A new slug continues to make its presence known in California waters three years after it was first reported back in 1995. Its name is
, and it was introduced from New Zealand. It looks very much like
(species # 23 in Pacific Coast Nudibranchs, Behrens 1991), up to 1 1/2 inches in length, except that when it stretches out, giving the appearance of a fat white Navanax. It occurs in shallow water up to intertidal, on mud, sand and shell debris bottoms.
(1995) reported it from south San Francisco Bay where it appears to be one of the most numerous species on the bay's bottom. It is a voracious carnivore feeding on small clams and worms. The egg masses are large white spirals, and it apparently likes California, successfully reproducing for several years now. In Bodega Bay as many as 18 per square meter have been observed. It is also been found in Elkhorn Slough, Morro Bay, Monterey Bay, and as far south as San Diego. Our colleagues are interested in tracking its expansion because of the potential damage to balanced populations this new introduction brings.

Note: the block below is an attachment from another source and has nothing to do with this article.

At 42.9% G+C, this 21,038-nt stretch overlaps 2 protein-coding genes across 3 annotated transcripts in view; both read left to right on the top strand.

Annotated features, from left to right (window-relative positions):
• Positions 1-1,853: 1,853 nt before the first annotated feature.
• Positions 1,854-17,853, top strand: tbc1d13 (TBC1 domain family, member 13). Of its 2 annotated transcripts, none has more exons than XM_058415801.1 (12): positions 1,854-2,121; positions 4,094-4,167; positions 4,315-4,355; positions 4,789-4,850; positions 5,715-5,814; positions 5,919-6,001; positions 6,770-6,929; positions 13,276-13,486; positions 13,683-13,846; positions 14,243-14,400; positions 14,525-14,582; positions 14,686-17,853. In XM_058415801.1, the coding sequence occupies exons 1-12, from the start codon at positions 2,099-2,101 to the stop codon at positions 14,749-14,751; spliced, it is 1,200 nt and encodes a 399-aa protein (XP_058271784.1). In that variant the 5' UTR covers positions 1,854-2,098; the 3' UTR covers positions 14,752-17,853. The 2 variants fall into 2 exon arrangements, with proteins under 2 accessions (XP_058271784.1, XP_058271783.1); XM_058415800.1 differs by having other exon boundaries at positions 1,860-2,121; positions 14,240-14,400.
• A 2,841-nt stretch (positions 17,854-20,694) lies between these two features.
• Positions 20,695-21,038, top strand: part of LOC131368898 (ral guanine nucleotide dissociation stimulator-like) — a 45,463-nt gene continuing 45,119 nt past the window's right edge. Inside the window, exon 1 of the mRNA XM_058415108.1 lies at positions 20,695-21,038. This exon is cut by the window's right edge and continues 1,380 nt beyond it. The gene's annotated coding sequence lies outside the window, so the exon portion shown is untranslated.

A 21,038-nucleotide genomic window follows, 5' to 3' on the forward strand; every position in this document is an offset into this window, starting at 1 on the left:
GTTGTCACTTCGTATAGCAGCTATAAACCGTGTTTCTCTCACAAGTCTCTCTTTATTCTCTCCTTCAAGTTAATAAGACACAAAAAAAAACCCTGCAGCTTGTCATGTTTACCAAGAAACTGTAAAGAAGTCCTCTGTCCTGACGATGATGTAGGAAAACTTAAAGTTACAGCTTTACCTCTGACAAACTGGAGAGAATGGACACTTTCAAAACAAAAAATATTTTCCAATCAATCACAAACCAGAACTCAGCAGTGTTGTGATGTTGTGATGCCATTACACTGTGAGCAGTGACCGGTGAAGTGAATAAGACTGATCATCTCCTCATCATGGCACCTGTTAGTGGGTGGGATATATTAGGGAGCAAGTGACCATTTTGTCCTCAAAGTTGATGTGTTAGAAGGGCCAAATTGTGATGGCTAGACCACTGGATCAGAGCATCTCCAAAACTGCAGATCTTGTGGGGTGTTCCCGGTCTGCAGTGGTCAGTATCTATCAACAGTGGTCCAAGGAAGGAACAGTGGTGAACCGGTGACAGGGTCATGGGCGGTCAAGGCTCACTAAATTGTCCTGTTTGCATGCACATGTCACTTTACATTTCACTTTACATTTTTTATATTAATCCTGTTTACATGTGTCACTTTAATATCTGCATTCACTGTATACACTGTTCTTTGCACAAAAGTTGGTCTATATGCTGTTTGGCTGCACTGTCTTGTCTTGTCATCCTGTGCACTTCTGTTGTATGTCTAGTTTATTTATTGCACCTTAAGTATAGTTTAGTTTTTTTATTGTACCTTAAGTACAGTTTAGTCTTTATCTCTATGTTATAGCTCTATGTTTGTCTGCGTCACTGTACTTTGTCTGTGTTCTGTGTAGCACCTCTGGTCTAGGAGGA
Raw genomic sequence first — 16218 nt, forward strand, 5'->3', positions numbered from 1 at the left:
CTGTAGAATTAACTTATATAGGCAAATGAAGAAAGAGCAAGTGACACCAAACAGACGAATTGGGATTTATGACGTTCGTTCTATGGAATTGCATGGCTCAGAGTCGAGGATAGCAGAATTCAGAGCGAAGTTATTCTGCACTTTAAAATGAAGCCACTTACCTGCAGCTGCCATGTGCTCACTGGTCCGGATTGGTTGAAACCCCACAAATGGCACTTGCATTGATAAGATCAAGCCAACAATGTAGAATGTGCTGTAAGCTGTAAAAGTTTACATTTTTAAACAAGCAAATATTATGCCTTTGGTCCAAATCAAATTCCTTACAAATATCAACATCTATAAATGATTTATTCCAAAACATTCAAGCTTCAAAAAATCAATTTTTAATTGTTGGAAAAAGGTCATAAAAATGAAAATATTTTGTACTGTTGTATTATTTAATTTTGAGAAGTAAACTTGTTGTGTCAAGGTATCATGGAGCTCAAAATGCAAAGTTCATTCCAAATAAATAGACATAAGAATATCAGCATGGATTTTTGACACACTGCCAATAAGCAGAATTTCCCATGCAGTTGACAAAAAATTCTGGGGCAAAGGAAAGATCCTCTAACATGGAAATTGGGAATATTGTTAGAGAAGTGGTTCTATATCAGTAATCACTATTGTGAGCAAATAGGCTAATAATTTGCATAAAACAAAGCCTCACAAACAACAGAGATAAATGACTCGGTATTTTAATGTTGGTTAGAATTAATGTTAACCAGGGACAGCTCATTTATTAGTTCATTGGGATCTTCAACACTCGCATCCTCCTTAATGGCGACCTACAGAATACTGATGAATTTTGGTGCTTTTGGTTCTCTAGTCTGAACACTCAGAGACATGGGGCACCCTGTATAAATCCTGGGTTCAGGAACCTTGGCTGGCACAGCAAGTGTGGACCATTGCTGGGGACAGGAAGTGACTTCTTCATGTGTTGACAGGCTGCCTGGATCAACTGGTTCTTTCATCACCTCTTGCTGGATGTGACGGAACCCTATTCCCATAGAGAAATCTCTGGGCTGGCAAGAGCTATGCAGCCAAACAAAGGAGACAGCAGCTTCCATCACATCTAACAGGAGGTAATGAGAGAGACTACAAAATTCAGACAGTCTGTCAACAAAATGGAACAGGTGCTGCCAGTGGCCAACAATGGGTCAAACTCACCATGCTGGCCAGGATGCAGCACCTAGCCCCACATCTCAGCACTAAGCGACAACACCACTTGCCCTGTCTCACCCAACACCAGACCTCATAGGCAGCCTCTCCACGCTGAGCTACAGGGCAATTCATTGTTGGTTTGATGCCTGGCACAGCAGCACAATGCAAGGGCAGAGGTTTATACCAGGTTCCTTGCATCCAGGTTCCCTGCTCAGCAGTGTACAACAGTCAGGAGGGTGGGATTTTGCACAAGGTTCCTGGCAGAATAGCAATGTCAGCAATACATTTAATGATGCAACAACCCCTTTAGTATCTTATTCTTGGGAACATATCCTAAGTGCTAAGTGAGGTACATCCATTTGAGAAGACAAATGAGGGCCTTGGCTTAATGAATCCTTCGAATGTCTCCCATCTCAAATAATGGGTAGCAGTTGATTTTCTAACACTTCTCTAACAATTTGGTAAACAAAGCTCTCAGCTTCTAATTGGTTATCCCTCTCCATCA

For an excellent discussion on the biology of Philine auriformis, please see a recent posting on Dr. Bill Rudman's
Sea Slug Forum
Gosliner, T.M. 1995.
Introduction and Spread of Philine auriformis (Gastropoda: Opisthobranchia) from New Zealand to San Francisco Bay Bodega Harbor
. Mar. Biol. (Berlin) 122(2):249-255.[N]
Text courtesy of Dave Behrens
Photo of Philine auriformis couresty of Dr. Terry Gosliner
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